We receive complaints about banks both refusing to lend and allowing customers to borrow when the customers say they could never have afforded the repayments.
Lending decisions are usually a matter of commercial judgement for banks, something beyond our powers to investigate. We can, however, investigate administrative errors in the lending application process. This includes complaints about a refusal to lend and also what is sometimes termed "irresponsible lending".
How banks evaluate applications
In considering a lending application, a bank should take into account, among other things, the customer’s income and whether it is secure, what other debt the customer has, and the customer’s credit rating.
Banks rely on getting honest, accurate information. Usually, a customer is required to sign a declaration confirming the information he or she has given in support of an application is accurate. Banks should make further enquiries if the application is incomplete or something in it suggests the information is incorrect.
Banks must provide credit or increase a customer’s credit limit only when the information they have available leads them to believe the customer will be able to meet the terms of the lending.
Banks must consider all relevant information available to them from throughout their various departments when making a lending decision. For example:
- it may not be enough for a bank to consider only credit card department information when other departments also hold information relevant to a loan application
- the fact a customer has previously met payments on a current credit facility may not in itself establish that the customer can repay a higher level of debt; a bank should check other information it holds on the customer.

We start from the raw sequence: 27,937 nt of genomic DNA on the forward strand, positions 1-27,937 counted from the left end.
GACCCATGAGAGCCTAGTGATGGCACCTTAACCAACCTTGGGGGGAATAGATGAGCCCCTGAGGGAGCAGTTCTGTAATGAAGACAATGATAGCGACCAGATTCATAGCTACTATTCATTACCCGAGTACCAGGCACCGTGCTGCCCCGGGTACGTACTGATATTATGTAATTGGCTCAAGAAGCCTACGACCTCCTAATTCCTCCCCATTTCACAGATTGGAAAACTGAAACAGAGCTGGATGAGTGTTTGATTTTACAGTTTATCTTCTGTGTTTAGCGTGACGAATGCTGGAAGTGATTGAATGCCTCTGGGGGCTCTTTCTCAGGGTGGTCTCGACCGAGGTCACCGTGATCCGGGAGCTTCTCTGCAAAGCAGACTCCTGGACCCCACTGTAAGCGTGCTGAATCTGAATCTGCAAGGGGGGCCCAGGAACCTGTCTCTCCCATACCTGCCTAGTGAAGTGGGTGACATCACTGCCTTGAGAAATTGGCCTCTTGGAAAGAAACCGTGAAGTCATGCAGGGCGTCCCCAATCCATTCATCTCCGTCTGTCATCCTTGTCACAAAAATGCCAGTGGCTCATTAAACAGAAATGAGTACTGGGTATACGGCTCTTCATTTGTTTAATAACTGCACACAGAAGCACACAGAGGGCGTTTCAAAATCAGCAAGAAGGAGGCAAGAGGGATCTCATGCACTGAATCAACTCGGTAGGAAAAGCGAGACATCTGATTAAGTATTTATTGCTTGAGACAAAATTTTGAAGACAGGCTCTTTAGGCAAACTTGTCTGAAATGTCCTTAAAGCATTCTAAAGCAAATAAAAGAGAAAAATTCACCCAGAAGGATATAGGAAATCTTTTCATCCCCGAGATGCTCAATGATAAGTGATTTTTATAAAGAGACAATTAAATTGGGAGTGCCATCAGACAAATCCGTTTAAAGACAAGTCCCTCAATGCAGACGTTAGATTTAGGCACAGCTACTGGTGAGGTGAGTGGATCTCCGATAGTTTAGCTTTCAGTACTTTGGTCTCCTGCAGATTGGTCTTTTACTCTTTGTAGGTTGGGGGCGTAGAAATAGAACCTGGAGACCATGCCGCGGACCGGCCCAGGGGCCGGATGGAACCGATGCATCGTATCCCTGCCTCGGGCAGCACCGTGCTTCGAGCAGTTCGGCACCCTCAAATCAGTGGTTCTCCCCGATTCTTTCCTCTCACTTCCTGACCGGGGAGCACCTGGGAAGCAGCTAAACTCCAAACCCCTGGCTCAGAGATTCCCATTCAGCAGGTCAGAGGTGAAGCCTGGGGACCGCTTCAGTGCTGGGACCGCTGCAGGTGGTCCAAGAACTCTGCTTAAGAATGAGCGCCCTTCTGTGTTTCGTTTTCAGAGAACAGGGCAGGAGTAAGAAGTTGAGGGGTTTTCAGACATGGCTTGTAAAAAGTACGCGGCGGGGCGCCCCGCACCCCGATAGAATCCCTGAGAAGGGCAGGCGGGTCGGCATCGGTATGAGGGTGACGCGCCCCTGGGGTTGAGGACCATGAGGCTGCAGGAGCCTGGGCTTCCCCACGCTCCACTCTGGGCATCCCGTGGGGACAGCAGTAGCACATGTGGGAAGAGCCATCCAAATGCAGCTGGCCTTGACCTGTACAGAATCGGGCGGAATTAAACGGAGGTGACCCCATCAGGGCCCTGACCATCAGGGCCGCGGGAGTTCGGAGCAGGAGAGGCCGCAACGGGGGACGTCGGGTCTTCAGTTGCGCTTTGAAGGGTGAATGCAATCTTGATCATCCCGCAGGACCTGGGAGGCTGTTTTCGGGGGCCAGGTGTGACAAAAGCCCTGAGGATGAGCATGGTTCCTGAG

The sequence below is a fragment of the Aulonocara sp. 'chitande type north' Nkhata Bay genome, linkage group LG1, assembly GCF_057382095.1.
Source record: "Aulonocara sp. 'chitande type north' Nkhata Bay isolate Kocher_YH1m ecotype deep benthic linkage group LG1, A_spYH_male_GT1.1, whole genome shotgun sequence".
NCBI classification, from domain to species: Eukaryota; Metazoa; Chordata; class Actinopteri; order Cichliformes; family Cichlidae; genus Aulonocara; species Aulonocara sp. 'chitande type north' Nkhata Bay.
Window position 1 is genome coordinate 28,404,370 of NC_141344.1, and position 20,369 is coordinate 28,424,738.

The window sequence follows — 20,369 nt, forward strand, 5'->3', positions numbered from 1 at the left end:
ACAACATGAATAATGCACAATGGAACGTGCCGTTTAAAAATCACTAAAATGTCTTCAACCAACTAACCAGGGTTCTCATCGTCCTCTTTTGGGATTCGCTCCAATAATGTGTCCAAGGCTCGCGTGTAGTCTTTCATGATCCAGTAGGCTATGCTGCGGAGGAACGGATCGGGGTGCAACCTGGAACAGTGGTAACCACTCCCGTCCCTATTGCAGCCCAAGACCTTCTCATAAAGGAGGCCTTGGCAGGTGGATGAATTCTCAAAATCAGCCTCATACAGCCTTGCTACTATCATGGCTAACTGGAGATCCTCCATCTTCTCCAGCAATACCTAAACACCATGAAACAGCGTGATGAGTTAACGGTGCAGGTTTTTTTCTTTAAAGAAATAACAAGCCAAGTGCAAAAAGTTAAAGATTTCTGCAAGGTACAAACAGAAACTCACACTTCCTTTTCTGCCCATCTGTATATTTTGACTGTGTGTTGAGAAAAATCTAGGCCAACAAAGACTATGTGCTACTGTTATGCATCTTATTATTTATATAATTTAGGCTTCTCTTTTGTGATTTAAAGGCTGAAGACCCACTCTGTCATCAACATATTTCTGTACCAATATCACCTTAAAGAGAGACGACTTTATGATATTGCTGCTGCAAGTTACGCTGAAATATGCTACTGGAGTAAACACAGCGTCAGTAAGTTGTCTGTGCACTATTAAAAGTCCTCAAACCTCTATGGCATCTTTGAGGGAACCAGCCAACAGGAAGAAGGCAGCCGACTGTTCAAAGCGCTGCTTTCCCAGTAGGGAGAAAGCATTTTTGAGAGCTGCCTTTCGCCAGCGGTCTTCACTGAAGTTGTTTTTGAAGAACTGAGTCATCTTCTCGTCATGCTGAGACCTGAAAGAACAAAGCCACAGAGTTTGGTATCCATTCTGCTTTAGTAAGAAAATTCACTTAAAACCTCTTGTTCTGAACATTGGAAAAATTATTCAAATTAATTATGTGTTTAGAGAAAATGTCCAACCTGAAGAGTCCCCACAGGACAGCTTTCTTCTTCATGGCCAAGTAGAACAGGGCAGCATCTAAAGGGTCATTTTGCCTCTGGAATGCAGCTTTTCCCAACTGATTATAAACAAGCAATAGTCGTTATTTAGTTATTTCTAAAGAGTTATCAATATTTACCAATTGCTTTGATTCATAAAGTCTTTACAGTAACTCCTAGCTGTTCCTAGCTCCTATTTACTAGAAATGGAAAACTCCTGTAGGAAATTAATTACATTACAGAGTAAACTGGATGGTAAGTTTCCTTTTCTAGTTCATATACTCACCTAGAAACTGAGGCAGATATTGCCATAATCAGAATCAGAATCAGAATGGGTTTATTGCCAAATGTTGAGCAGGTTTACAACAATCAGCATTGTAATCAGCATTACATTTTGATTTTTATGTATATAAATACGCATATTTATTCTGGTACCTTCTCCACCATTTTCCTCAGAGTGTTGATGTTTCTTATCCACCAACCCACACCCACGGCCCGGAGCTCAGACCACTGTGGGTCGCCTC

Our approach to lending complaints
In order to conclude that a bank lent to a customer who lacked the means to meet loan repayments, we must be satisfied the bank knew, or should have known, the customer could not afford the loan repayments when he or she requested or drew down the loan. This applies to any type of lending, whether secured or unsecured, including mortgages, personal loans, business lending, credit cards and overdrafts.
In order to conclude that a bank acted incorrectly in refusing lending, we must be satisfied an administrative failure occurred in the bank’s assessment of the application.
Factors we weigh up
When considering complaints about lending, we look at:
- what information the bank asked for and what information it received about the customer’s ability to repay the loan
whether the bank considered all information available to it
whether the bank complied with its own policies and procedures on credit assessment
- whether anything should have prompted the bank to seek more information
- whether the bank waived a particular policy requirement, and if so, why.
Generally we are unlikely to find in favour of a customer who was subsequently unable to service a loan if the customer:
- actively sought the loan
- was not affected by any disability at the time
- met, or almost met, the bank’s usual lending criteria, and the bank made appropriate enquiries.
We are also unlikely to find in favour of the customer if:
- the bank asked all the right questions, and they were appropriately worded